Churchill port, rail line to see $68M in improvements

Prime Minister Stephen Harper pledged Friday to spend millions to improve the Port of Churchill and the rail line leading to it.

Prime Minister Stephen Harper pledged Friday to spend millions to improve the Port of Churchill and the rail line leading to it.

Prime Minister Stephen Harper, right, Manitoba Premier Gary Doer, centre, and Churchill Mayor Mike Spence, left, watch a polar bear from a tundra buggy about 20 kilometres outside of Churchill, Man., on Friday. ((John Woods /Canadian Press))

Speaking in Churchill Friday morning, Harper said the federal government and the province of Manitoba would share $40 million in improvements to the Hudson Bay rail line between Churchill and The Pas, and $8 million for improvements to the Port of Churchill.

TheHudson Bay Rail Company also committed to spend $20 million for rail-line maintenance as part of a renewed 10-year agreement by its parent company, OmniTRAX Canada, which operates both the rail line and the port.

The rail line, 1,300-kilometres of former Canadian National track, is considered a critical transportation link to northern Manitoba, bringing both tourists and cargo to and from remote northern communities.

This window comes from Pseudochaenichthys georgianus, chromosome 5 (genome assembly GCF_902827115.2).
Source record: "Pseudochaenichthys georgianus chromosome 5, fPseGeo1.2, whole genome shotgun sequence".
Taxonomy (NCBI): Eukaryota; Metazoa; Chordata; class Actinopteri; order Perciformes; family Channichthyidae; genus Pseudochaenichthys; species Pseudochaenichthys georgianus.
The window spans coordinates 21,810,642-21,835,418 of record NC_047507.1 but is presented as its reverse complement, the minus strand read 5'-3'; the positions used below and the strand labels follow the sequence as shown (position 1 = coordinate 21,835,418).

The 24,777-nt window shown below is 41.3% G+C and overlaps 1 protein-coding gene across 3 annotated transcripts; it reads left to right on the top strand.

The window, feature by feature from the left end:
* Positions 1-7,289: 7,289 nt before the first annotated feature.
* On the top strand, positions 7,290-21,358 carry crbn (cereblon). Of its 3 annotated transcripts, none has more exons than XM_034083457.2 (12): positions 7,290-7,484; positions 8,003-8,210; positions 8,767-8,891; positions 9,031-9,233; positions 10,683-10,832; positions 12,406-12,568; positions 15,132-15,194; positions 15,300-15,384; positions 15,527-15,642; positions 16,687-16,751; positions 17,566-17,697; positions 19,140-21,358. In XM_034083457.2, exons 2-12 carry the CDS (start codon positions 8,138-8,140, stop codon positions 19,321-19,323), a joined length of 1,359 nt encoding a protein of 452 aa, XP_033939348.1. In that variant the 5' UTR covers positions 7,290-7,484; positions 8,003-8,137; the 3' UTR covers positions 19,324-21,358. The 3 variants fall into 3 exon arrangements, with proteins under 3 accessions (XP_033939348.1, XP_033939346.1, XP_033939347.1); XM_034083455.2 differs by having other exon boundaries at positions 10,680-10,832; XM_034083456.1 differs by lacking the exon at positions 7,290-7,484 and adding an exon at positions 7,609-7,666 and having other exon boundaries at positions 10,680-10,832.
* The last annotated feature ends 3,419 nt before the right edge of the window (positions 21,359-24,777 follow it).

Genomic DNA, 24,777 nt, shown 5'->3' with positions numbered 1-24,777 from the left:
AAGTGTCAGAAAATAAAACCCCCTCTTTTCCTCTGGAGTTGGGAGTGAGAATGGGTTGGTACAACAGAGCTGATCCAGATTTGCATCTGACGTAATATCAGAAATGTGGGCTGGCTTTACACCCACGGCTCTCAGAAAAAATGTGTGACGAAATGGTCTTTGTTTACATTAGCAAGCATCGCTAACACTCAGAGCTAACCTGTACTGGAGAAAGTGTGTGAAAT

The line has been plagued with derailments and maintenance disruptions in recent months. Officials with Via Rail, which runs passenger trains along the line, have said improvements must be made if passenger service is to continue.

The Port of Churchill,meanwhile,has been trying to expand its business for decades. Its largest customer is the Canadian Wheat Board, which ships grain through Churchill to international ports and — starting this year — domestic ports. The port is also a key supply link for Arctic development projects, such as new mines in Nunavut.

"Manitoba’s port of Churchill is growing in significance each year as Canada’s only deep-water Arctic seaport, and the rail line is an essential link that connects the port and several remote, northern communities and economies to key markets," Premier Gary Doer said in a release.

Both the port and the rail line have also attracted more attention in recentyears as scientists predict climate change could open the Northwest Passage in less than three decades.

Currently, however, the port's business is limited by the cold climate: it is only open four months a year, when its waters are ice free.

Research on Arctic animals, toxins

Harper also unveiled the final 26 research projects the federal government will fund as part of the $150 million in International Polar Year spending announced in March.

The new research includes study on the effects of climate change on polar bears, seals and whales, and investigations of the origins of toxic chemicals in the Arctic.

"Scientific inquiry and development are absolutely essential to Canada's defence of its North, as they enhance our knowledge of, and presence in, the region," Harper said in a release.

"Like I’ve said so many times before, 'use it or lose it' is the first principle of sovereignty."

International Polar Year is a two-year global effort involving 50,000 researchers from more than 60 countries conducting scientific examinations of the Arctic and Antarctica.

In Canada, about 1,200 researchers are taking part in studies in 67 communities across the North.